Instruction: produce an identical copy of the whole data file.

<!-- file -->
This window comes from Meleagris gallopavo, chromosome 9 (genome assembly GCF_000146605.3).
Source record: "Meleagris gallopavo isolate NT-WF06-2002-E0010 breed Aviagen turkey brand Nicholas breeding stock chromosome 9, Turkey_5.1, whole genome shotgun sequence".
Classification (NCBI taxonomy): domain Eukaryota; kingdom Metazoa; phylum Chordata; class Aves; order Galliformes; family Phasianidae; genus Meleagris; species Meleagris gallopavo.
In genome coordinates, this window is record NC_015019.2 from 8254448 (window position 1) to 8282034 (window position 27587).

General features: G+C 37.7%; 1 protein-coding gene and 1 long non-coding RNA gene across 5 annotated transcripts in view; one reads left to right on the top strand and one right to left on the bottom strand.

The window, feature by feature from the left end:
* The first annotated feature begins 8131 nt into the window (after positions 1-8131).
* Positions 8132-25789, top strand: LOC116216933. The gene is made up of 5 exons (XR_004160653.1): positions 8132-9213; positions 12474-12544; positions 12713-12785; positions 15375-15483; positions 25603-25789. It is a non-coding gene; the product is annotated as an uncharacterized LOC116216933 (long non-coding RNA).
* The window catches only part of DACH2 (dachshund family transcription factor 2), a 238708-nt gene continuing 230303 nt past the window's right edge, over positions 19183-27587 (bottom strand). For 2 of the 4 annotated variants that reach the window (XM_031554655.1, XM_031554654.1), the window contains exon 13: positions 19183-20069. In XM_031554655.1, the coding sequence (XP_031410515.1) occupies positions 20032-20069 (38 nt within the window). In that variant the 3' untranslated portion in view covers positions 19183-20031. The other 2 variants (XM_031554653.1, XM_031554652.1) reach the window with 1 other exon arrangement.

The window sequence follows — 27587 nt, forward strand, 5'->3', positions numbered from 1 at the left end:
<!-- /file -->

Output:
This window comes from Meleagris gallopavo, chromosome 9 (genome assembly GCF_000146605.3).
Source record: "Meleagris gallopavo isolate NT-WF06-2002-E0010 breed Aviagen turkey brand Nicholas breeding stock chromosome 9, Turkey_5.1, whole genome shotgun sequence".
Classification (NCBI taxonomy): domain Eukaryota; kingdom Metazoa; phylum Chordata; class Aves; order Galliformes; family Phasianidae; genus Meleagris; species Meleagris gallopavo.
In genome coordinates, this window is record NC_015019.2 from 8254448 (window position 1) to 8282034 (window position 27587).

General features: G+C 37.7%; 1 protein-coding gene and 1 long non-coding RNA gene across 5 annotated transcripts in view; one reads left to right on the top strand and one right to left on the bottom strand.

The window, feature by feature from the left end:
* The first annotated feature begins 8131 nt into the window (after positions 1-8131).
* Positions 8132-25789, top strand: LOC116216933. The gene is made up of 5 exons (XR_004160653.1): positions 8132-9213; positions 12474-12544; positions 12713-12785; positions 15375-15483; positions 25603-25789. It is a non-coding gene; the product is annotated as an uncharacterized LOC116216933 (long non-coding RNA).
* The window catches only part of DACH2 (dachshund family transcription factor 2), a 238708-nt gene continuing 230303 nt past the window's right edge, over positions 19183-27587 (bottom strand). For 2 of the 4 annotated variants that reach the window (XM_031554655.1, XM_031554654.1), the window contains exon 13: positions 19183-20069. In XM_031554655.1, the coding sequence (XP_031410515.1) occupies positions 20032-20069 (38 nt within the window). In that variant the 3' untranslated portion in view covers positions 19183-20031. The other 2 variants (XM_031554653.1, XM_031554652.1) reach the window with 1 other exon arrangement.

The window sequence follows — 27587 nt, forward strand, 5'->3', positions numbered from 1 at the left end: